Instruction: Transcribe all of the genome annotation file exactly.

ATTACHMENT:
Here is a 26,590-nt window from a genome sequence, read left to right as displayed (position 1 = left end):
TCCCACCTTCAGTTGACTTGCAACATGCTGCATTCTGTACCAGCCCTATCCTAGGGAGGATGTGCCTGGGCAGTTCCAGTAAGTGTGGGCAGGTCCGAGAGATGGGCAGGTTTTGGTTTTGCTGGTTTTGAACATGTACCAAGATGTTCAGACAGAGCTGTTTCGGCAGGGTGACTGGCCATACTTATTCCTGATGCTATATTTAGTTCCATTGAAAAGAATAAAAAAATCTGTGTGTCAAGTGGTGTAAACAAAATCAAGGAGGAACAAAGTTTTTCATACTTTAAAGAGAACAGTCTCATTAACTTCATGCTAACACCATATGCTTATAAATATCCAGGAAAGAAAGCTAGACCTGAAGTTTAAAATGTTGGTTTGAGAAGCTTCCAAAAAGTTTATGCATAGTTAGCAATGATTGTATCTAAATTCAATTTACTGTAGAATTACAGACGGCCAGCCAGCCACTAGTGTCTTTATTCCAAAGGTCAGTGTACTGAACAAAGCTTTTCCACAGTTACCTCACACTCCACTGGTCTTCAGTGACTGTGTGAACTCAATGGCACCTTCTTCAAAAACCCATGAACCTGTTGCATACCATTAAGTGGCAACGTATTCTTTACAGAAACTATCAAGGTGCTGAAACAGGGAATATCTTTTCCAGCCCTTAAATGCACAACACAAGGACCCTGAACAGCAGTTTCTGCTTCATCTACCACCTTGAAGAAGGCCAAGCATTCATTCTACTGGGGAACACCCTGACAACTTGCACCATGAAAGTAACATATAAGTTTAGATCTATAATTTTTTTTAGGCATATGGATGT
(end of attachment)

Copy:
Here is a 26,590-nt window from a genome sequence, read left to right as displayed (position 1 = left end):
TCCCACCTTCAGTTGACTTGCAACATGCTGCATTCTGTACCAGCCCTATCCTAGGGAGGATGTGCCTGGGCAGTTCCAGTAAGTGTGGGCAGGTCCGAGAGATGGGCAGGTTTTGGTTTTGCTGGTTTTGAACATGTACCAAGATGTTCAGACAGAGCTGTTTCGGCAGGGTGACTGGCCATACTTATTCCTGATGCTATATTTAGTTCCATTGAAAAGAATAAAAAAATCTGTGTGTCAAGTGGTGTAAACAAAATCAAGGAGGAACAAAGTTTTTCATACTTTAAAGAGAACAGTCTCATTAACTTCATGCTAACACCATATGCTTATAAATATCCAGGAAAGAAAGCTAGACCTGAAGTTTAAAATGTTGGTTTGAGAAGCTTCCAAAAAGTTTATGCATAGTTAGCAATGATTGTATCTAAATTCAATTTACTGTAGAATTACAGACGGCCAGCCAGCCACTAGTGTCTTTATTCCAAAGGTCAGTGTACTGAACAAAGCTTTTCCACAGTTACCTCACACTCCACTGGTCTTCAGTGACTGTGTGAACTCAATGGCACCTTCTTCAAAAACCCATGAACCTGTTGCATACCATTAAGTGGCAACGTATTCTTTACAGAAACTATCAAGGTGCTGAAACAGGGAATATCTTTTCCAGCCCTTAAATGCACAACACAAGGACCCTGAACAGCAGTTTCTGCTTCATCTACCACCTTGAAGAAGGCCAAGCATTCATTCTACTGGGGAACACCCTGACAACTTGCACCATGAAAGTAACATATAAGTTTAGATCTATAATTTTTTTTAGGCATATGGATGT